The cry of the dispossessed Cossack - Opinion

When the citizens demand their rights, the elites take to the streets  to demonstrate.

Dr. Esther Luzzatto (photo credit: Michal Luzzato )
Dr. Esther Luzzatto
(photo credit: Michal Luzzato )

In the last four decades, the face of democracy in Israel has changed beyond recognition, not to mention turned upside down. The result is that Israeli democracy is currently under attack by institutions and organizations that have gained extraordinary power and are working to undermine the natural rights of the citizens of the State of Israel. This is a political struggle between “elites,” who are a minority, and all citizens, who are the majority, and is intended to undermine their power and political rights by weakening the Knesset and the elected politicians who are the representatives of the public.

Anyone who hears our retired generals - Ehud Barak, Benny Gantz, Bogi Ya’alon, Gadi Eisenkot and Yair Golan (partial list) - lash out in blunt language against the legal reform cannot help but wonder about the real motives that guide them. It seems that the harsher the expressions are, the greater self-interested and distress they indicate,  and not necessarily an honest and genuine concern for the fate of Israeli democracy. The suspicion creeps into the heart that they may  be realizing that, for the first time, their privileged position and power are in danger and that the masses, whom they so despise, have done the unthinkable; they have decided to exercise their natural right to influence and govern.

Oh, what anxiety! Here the entire power structure - political, economic, social and cultural - in which the army is only one of the central pillars is about to collapse. The masses have occupied the Bastille and are determined to make a difference.

The proposed legal reform, which merely seeks to return the system to a fairer and healthier balance between the authorities, as existed until the early 1990s, scares them. The balance is tipping  to their detriment, and they understand it. After all, it took them over 40 years to establish the power structure that violated the holy balance between the authorities in Israel. The judiciary could not do this without supporting other anchors in Israeli society, such as the military elite, one of those unelected elites that have seized the actual positions of power in the country.

The army became the supreme ruler

This invites a poignant discussion on  the IDF’s extraordinary influence on the country’s leadership. Let’s recall that those generals mostly entered the political arena and failed. But the system  remains constant - the IDF generals found and find themselves automatically after retirement at the top of the decision-makers. Almost every chief of staff, with a few exceptions, became senior minister after their retirement; some became defense ministers and even prime ministers. Senior officers were immediately integrated into key positions in the business sector upon leaving the army while enjoying generous and double pensions. Meanwhile, they also took care of their friends, using the  “A friend brings a friend method,” and it is a fact that most of the senior positions in the defense industries were filled - and are still filled today - by former senior officers. Another testimony to the Israeli-style military-industrial complex.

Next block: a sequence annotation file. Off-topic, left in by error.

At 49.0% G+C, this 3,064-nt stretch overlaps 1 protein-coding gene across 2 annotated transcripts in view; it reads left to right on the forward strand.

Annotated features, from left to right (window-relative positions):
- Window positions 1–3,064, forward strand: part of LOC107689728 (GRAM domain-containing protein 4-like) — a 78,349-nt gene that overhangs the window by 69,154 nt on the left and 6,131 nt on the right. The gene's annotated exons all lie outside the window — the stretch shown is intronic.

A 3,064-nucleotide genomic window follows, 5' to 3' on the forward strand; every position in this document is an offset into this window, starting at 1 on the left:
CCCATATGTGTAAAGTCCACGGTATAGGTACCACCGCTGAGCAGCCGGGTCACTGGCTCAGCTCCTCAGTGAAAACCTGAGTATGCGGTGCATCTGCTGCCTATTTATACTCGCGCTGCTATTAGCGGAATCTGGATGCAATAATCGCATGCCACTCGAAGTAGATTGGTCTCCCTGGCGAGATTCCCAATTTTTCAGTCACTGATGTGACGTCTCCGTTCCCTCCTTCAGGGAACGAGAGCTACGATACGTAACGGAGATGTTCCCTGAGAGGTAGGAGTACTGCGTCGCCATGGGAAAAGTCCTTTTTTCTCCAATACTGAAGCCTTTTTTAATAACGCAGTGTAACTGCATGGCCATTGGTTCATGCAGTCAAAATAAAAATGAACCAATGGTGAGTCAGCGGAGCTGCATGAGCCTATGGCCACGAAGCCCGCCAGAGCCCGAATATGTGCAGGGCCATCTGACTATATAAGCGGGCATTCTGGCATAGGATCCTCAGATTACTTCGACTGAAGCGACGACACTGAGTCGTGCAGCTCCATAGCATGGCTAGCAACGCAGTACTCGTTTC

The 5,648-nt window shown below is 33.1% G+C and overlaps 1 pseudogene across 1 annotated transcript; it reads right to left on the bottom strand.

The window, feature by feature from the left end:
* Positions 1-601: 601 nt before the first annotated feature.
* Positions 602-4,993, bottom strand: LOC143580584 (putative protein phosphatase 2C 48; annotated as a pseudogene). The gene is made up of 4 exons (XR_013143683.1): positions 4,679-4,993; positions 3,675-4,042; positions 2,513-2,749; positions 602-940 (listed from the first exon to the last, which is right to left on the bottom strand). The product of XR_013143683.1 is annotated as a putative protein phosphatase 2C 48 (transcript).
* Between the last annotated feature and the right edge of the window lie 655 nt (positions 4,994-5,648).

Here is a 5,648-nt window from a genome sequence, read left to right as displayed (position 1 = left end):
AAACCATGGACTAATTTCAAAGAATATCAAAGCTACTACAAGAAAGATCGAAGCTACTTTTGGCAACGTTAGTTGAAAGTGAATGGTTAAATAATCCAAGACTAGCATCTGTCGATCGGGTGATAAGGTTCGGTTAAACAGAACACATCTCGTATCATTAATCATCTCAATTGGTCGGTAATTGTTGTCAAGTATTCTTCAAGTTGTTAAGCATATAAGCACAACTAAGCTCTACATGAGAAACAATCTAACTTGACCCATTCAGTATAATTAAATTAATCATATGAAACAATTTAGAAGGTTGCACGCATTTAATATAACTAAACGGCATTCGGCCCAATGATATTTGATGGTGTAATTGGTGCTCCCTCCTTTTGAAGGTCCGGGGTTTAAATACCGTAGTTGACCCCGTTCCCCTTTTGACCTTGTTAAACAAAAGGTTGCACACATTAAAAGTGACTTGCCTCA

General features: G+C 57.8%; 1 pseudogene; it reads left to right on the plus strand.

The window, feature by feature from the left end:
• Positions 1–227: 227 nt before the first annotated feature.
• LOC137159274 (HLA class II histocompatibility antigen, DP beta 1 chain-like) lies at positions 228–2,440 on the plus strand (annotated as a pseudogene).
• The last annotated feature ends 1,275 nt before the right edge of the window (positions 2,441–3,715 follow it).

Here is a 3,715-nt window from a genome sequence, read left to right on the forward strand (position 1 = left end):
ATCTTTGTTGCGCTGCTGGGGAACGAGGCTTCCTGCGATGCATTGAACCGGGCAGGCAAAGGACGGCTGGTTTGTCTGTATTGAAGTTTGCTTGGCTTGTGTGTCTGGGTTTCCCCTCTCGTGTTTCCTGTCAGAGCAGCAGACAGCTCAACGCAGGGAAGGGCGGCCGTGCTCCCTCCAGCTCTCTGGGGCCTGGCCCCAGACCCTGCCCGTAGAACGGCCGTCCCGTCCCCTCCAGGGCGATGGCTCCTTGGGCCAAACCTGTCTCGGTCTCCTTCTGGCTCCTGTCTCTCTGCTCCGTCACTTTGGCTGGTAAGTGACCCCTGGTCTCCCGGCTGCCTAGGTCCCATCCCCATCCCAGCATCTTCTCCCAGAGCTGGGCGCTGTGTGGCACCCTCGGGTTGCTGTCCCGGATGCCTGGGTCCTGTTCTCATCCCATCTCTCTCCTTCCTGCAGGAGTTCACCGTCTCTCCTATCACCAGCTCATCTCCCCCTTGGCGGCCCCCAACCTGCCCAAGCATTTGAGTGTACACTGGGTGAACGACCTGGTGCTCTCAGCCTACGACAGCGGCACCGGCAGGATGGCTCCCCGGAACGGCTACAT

The fact that the generals are a closed cult that only cares about itself  found  a strong expression in the recent pension scandal. In the Bennet-Lapid government, Defense Minister Gantz stood on his hind leg (“to shake the country”) and even threatened a crisis in order to formalize the “Chief of Staff increases,” which means increasing the pensions in the IDF by one and a half billion shekels per year, th  previous scope of which already provoked harsh criticism in the past.

Oligarchic power groups that control society and the economy

When you understand the extraordinary power of the military elite, you can understand why the retired generals clamored  to defend their positions of power. While  democracy and the rule of law are exalted in their mouths, they make sure to preserve their privileged power through a campaign of delegitimization and intimidation against necessary legal reforms.

But within the social structure in Israel, the army and the senior command staff are, as mentioned, only one power group. This power structure is based on a number of oligarchic power groups, which control society and the economy and exclude the people from the decision-making process. Alongside the army and parallel to it - and in close synergy between them - other power centers operate like octopus arms. All of them are unelected, all  are opposed to the masses of the people, and all are alienated from the principles of democracy: the most senior officials, the centers of power in the media and academia and leaders in the business sector. The fact that they are all on the same side of the political debate should be no surprise. They all follow a similar pattern: contempt for the masses of voters and stubborn clinging to the citadel of power. As they maintain close mutual ties and even marriage ties, this pyramid of power is currently struggling to keep its position and influence while the masses of voters are determined to regain control.

Above all the groups stands the legal oligarchy, where all the clique patterns are amplified: intellectual arrogance and disdain for the masses, nepotism, the “friend brings friend” method, insistence on avoiding any reform, opposition to a strong external body of criticism of the attorney’s office, and more.

Aharon Barak, whose intellectual abilities no one disputes, is the clear expression of this. The harsh and unique phrase he used against the legal reform (“poison beads”) is evidence of the mentality of those who feel that the government is  slipping away from under their hands. Like another Barak, Ehud Barak, another former general who was ejected in shame  from the political system but insists on influencing it behind the scenes with an obscene combination of money and power, research institutes and foreign funds. Barak & Barak Ltd.

“Everything is judicable”